Wildfires took a heavy toll on animals living in the wild
Friday, November 14, 2003 Source: Associated Press
LOS ANGELES The wildfires that chewed through Southern California left a trail of dead, injured, and displaced animals, but scientists say wildlife could eventually benefit from a rejuvenated forest.
The fires burned in a typical mosaic pattern, leaving islands of vegetation that provided a refuge for the animals who did survive, biologists said.
Those animals will benefit in the long term when scorched areas rebound with lush growth of plants, said Doug Updike, a biologist with the California Department of Fish and Game.
“I would expect there will actually be a greater abundance and diversity of wildlife soon as a result of the wildfires,” Updike said.
Meanwhile, the injured are being tended to. They include two 10-month-old bear cubs with burned feet. Firefighters found the bears in the San Bernardino Mountains on Nov. 4, and the pair is recuperating at Moonridge Animal Park, said animal keeper Christy McGiveron. One bear has swollen feet and burns, and the pads on the other bear’s rear feet were completely burned off.
“They’re not walking yet, but the goal is to release them into the wild in a couple of weeks,” McGiveron said.
In Orange County, about 50 dead ducks were found floating in the Santa Ana River early this week. The Orange County Water District was testing the water and the birds Wednesday to determine what caused their deaths. Possible causes of death included botulism, a bacteria disease, and smoke inhalation, said water district spokesman Ron Wildermuth.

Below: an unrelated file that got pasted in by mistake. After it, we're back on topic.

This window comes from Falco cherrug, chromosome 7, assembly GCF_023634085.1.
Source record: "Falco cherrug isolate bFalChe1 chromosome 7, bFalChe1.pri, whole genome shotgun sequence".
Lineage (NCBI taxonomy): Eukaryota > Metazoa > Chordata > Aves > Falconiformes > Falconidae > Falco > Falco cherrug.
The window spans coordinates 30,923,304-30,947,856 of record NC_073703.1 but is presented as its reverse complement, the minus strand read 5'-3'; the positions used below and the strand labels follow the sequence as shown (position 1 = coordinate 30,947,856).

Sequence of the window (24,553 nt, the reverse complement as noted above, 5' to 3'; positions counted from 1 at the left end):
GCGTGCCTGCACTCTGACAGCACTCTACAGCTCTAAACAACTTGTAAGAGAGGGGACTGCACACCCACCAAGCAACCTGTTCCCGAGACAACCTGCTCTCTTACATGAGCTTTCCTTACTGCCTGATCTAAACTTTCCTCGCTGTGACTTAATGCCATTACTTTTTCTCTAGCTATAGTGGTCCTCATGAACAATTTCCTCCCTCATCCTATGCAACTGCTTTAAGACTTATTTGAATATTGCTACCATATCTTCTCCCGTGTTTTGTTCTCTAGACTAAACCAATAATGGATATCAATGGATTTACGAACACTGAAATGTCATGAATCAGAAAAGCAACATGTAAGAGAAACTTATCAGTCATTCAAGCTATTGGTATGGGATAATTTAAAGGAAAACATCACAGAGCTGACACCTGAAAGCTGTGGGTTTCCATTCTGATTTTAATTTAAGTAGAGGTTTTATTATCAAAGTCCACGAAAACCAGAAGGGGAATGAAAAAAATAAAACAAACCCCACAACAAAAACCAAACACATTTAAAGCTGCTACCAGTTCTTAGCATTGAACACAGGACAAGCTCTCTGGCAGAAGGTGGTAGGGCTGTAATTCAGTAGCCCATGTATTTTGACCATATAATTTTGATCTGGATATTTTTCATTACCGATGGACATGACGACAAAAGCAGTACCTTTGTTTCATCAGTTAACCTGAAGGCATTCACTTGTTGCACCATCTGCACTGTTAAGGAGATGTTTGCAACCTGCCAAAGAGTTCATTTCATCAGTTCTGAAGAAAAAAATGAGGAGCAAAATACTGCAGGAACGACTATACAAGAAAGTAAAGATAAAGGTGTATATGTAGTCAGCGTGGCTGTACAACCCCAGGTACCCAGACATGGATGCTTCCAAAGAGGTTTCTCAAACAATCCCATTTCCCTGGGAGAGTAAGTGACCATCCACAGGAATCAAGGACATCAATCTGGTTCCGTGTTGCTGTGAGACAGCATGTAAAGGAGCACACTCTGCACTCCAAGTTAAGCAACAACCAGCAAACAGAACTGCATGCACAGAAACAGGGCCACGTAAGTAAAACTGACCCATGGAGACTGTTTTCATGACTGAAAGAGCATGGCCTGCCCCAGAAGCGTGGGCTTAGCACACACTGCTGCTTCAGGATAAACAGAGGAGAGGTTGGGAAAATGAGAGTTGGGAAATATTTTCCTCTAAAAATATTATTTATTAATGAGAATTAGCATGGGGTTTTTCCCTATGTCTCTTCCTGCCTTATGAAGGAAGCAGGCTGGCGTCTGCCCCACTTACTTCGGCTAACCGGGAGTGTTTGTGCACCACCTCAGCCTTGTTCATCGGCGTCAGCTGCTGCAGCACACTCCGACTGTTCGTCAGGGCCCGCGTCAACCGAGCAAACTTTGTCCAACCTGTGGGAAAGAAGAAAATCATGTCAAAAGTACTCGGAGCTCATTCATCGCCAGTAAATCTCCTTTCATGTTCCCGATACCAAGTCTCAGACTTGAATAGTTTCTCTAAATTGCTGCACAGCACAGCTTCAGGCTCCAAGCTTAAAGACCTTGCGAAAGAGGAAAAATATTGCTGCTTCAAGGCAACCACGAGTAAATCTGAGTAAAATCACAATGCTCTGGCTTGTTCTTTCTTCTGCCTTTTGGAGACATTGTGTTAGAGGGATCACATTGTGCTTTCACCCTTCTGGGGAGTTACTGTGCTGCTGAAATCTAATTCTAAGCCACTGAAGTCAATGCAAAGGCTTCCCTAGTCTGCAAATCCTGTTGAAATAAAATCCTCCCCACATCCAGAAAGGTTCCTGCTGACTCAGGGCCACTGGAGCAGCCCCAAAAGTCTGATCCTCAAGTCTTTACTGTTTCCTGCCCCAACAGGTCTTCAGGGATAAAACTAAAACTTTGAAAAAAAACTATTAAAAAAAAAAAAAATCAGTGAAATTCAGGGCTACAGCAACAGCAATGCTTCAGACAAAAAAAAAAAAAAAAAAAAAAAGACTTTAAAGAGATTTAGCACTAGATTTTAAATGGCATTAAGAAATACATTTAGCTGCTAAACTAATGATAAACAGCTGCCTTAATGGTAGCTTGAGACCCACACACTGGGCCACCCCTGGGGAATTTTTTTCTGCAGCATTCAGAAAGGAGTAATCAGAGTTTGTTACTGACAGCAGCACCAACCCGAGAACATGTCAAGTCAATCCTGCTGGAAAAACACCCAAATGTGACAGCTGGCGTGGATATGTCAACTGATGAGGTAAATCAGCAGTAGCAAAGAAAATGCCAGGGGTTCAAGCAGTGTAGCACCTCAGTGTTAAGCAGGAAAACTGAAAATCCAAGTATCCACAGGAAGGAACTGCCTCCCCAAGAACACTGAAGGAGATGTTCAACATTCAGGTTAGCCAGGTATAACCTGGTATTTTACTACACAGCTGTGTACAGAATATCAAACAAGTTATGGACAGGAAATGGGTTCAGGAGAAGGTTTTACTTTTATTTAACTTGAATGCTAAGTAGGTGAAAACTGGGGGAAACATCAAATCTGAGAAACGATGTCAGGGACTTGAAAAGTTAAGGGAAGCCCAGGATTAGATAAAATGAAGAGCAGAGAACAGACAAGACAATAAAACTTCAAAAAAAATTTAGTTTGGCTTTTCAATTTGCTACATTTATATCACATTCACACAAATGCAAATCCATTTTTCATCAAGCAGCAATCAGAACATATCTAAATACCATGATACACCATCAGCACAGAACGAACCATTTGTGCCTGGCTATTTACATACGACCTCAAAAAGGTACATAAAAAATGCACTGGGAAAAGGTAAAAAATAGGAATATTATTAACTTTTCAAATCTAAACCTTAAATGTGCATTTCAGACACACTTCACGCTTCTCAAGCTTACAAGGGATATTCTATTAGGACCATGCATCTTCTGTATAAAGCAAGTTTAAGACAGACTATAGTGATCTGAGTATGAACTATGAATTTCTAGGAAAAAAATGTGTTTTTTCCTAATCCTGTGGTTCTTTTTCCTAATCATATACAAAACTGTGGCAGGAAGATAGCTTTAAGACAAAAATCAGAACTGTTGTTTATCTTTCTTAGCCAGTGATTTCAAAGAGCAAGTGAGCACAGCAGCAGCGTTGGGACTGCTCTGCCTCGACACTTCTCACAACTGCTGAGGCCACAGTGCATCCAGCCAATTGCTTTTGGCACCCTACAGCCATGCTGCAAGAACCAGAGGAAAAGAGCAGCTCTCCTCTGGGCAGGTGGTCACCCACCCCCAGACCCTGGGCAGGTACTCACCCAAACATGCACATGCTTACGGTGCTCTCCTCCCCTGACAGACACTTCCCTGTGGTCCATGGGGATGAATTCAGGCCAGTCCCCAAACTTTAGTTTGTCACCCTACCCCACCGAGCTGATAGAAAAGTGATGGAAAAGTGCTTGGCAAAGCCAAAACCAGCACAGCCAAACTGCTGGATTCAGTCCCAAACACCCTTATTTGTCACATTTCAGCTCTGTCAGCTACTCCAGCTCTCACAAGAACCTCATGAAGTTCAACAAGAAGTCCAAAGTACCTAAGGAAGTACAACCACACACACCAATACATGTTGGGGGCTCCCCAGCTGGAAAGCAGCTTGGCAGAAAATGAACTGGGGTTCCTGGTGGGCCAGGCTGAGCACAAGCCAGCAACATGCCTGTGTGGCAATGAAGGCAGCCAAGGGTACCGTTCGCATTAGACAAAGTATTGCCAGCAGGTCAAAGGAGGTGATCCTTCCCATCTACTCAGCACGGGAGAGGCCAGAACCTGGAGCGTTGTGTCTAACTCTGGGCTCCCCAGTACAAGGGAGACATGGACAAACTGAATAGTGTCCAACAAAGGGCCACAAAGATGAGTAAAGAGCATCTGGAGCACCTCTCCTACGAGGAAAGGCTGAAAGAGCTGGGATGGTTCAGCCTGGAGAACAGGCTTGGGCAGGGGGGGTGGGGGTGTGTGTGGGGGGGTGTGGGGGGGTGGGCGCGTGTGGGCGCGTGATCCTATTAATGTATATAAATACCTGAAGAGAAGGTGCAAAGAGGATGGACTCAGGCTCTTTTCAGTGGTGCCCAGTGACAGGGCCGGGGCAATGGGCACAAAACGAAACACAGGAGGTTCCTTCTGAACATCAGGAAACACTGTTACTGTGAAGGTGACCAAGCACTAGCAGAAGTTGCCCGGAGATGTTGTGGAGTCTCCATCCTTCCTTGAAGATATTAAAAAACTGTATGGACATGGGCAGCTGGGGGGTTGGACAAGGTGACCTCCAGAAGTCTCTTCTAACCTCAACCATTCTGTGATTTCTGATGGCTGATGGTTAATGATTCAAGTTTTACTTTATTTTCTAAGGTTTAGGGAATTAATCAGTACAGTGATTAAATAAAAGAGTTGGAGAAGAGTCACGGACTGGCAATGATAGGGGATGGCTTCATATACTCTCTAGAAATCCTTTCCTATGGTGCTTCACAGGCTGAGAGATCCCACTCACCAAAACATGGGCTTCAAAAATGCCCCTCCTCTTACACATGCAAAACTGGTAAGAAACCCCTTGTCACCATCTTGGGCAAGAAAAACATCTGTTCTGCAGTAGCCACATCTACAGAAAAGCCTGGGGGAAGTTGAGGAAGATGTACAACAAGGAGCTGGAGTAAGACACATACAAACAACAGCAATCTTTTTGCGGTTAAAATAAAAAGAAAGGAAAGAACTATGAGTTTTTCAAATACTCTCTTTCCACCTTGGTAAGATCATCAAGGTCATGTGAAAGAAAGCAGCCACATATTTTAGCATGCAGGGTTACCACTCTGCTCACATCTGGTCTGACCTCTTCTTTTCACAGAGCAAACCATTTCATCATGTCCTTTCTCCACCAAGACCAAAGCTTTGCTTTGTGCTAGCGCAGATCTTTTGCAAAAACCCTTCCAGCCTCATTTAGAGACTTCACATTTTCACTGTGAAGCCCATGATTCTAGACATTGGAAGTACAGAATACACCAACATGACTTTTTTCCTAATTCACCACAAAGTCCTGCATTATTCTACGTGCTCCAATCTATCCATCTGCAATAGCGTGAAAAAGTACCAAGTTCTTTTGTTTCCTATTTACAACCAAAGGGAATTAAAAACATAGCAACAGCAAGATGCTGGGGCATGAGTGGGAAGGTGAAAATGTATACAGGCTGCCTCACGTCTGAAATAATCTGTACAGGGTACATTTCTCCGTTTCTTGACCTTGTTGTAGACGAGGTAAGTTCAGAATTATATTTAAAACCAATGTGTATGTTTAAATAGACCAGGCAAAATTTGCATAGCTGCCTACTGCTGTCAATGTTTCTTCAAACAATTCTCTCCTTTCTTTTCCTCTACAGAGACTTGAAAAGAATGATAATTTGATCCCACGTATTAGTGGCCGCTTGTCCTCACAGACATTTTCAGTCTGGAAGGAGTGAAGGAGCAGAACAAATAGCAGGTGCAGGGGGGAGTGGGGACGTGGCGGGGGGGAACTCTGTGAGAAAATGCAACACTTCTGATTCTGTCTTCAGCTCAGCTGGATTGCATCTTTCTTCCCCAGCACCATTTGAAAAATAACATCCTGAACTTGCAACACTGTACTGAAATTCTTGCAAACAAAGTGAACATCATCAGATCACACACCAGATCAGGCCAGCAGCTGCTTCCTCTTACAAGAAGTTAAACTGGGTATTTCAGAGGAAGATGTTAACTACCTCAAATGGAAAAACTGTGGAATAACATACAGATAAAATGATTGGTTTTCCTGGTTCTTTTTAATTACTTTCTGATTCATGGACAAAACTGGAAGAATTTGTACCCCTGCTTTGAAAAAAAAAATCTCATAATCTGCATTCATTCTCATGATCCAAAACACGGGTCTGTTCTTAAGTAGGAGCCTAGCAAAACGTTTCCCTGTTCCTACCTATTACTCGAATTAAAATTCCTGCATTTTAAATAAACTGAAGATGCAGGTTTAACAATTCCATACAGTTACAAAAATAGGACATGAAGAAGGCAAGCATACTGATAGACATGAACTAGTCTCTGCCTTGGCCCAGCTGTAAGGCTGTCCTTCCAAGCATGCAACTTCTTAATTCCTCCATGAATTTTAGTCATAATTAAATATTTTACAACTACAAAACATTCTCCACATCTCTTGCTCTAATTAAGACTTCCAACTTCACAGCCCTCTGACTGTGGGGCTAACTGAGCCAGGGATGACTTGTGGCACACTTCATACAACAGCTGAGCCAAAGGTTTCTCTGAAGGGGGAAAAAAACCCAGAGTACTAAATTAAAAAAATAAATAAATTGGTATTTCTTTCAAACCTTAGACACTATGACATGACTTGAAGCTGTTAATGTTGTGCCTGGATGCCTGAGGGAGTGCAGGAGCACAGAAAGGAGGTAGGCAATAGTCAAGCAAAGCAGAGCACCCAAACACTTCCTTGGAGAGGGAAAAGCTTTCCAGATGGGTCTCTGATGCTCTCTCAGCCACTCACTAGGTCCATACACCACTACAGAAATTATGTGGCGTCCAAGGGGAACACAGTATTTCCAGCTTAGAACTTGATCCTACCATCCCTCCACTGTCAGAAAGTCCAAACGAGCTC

In an effort to save endangered mountain yellow-legged frogs that live in the San Bernardino mountains, biologists this week captured 11 juvenile frogs and brought them to the Los Angeles Zoo. The scientists decided to relocate the frogs to preserve the gene pool in case a heavy storm sends mud and debris flowing into the creek where the frogs live and breed.
“It was to try to get an insurance policy,” said Jane Hendron, a spokeswoman for the U.S. Fish and Wildlife Service. Fewer than 100 adult frogs were counted in the last survey of yellow-legged frogs in Southern California, Hendron said.
The Fish and Wildlife Service has just begun to analyze the effects of the wildfires on threatened species, she said, and it was “impossible” to calculate how many died or were injured. By Daisy Nguyen, Associated Press